Thabo Mbeki, South Africa's longest-serving post-apartheid president stepped down last Sunday. Or, rather his party, the African National Congress, shoved him aside with unceremonious glee—even though ANC leader Jacob Zuma, the 66-year old front runner for the presidency, and Mbeki's most notorious political enemy, called for moderation, and for letting his beleaguered opponent finish out the last six months of his final term. "There is no point in beating a dead snake," Zuma said.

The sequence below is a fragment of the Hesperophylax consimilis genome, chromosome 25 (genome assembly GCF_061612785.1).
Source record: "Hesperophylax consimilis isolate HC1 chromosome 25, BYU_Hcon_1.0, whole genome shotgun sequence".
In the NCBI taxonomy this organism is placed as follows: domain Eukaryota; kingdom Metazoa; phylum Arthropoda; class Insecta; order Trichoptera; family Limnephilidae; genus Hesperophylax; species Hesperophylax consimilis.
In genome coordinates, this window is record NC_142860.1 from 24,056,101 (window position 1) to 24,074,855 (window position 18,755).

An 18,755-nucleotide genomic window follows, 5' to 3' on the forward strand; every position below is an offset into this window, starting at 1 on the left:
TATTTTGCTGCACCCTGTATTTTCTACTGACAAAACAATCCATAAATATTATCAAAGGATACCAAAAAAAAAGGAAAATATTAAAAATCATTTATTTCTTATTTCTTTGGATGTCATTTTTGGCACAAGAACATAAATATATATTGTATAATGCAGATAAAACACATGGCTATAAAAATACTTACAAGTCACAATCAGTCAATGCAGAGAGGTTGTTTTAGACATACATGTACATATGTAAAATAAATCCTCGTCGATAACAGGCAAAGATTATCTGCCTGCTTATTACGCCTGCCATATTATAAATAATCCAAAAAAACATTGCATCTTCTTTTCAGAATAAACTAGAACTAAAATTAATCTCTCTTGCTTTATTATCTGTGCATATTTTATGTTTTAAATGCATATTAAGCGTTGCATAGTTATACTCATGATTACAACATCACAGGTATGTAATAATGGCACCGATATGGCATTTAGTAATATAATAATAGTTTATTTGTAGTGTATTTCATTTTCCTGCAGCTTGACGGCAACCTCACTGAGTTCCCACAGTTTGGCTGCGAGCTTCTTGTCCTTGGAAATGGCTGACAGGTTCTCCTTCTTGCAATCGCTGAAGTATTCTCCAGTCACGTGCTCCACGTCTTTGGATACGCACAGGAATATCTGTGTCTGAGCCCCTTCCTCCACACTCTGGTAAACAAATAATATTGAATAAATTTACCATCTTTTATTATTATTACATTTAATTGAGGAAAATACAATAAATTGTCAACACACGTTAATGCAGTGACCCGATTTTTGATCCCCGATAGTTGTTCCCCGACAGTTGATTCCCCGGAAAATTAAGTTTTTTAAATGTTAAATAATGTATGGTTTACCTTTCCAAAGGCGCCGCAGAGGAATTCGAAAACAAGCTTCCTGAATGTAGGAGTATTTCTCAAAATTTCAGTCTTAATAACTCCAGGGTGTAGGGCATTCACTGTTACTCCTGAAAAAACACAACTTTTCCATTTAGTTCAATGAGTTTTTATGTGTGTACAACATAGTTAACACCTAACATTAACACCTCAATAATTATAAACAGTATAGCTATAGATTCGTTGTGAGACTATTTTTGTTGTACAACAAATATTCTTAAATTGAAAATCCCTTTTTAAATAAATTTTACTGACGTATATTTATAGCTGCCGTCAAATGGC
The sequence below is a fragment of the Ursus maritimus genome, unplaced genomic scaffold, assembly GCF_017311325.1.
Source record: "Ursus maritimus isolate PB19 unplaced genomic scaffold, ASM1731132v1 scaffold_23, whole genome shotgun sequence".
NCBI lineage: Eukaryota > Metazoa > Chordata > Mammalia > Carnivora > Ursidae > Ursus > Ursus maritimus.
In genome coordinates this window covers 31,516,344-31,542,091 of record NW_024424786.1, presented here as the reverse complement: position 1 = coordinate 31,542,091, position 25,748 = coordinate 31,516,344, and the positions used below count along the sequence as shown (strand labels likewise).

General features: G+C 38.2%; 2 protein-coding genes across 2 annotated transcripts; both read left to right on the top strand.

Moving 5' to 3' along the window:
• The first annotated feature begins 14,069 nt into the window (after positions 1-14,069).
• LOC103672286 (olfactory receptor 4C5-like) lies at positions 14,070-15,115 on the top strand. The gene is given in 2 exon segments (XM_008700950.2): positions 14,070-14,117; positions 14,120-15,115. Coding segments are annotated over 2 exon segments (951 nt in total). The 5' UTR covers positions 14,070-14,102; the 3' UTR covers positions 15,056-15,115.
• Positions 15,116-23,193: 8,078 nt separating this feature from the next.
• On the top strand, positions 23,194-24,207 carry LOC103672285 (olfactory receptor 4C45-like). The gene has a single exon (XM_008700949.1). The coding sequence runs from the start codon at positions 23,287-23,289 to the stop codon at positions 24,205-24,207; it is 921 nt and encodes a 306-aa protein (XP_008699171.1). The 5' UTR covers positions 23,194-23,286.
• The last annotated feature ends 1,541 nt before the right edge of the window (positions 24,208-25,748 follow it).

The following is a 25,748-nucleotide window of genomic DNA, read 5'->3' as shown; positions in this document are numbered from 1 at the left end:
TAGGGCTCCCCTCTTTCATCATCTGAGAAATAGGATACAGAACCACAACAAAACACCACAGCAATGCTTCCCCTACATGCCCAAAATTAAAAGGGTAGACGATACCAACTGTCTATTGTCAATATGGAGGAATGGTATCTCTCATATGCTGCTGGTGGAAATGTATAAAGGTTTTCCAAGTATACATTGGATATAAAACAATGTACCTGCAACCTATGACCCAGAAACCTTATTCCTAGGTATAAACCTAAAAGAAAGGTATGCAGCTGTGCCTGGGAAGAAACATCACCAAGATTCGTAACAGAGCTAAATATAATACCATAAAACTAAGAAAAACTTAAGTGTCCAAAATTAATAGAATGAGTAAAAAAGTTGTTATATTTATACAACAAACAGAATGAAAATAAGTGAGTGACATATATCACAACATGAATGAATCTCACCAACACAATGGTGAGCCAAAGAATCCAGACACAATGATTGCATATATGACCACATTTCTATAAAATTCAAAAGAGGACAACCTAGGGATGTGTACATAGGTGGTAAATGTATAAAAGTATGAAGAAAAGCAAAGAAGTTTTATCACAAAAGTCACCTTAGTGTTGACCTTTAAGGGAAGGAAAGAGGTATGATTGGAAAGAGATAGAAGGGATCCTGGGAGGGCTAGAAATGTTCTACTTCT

Julius Malema, the firebrand leader of the ANC's Youth League, wasn't having it. "We will have Mbeki removed," he pronounced, "We don't fight to lose. Mbeki won't be president when we go to the election." And so it was—though much sooner than anyone had expected. Within days, Mbeki, along with 10 of his most important ministers, and Zuma's appeal for clemency had all been cast aside. Now, Malema's apparent victory has also now become Zuma's biggest test. It was less than two weeks ago that Zuma successfully dodged a lengthy and potentially ruinous corruption trial, clearing the way for his own political ascendancy. Now he faces a more intimate and complex challenge: how to quiet the crew of radical supporters from his own base clamoring for attention. If Zuma, who will likely be elected president sometime next April, hopes to succeed, he must demonstrate that he is not hostage to this radical fringe. Especially now, when fully one third of Mbeki's cabinet, including Trevor Manuel, the dexterous finance minister credited with spearheading much of the Mbeki administration's economic successes, are gone. "What [Jacob] Zuma needs to do is prove to this country that if he becomes president he won't be taking his cues from the likes of Malema," says Barney Mthombothi, a political commentator and editor of the respected journal Financial Mail. "Malema may be a loudmouth, but he is a problematic one."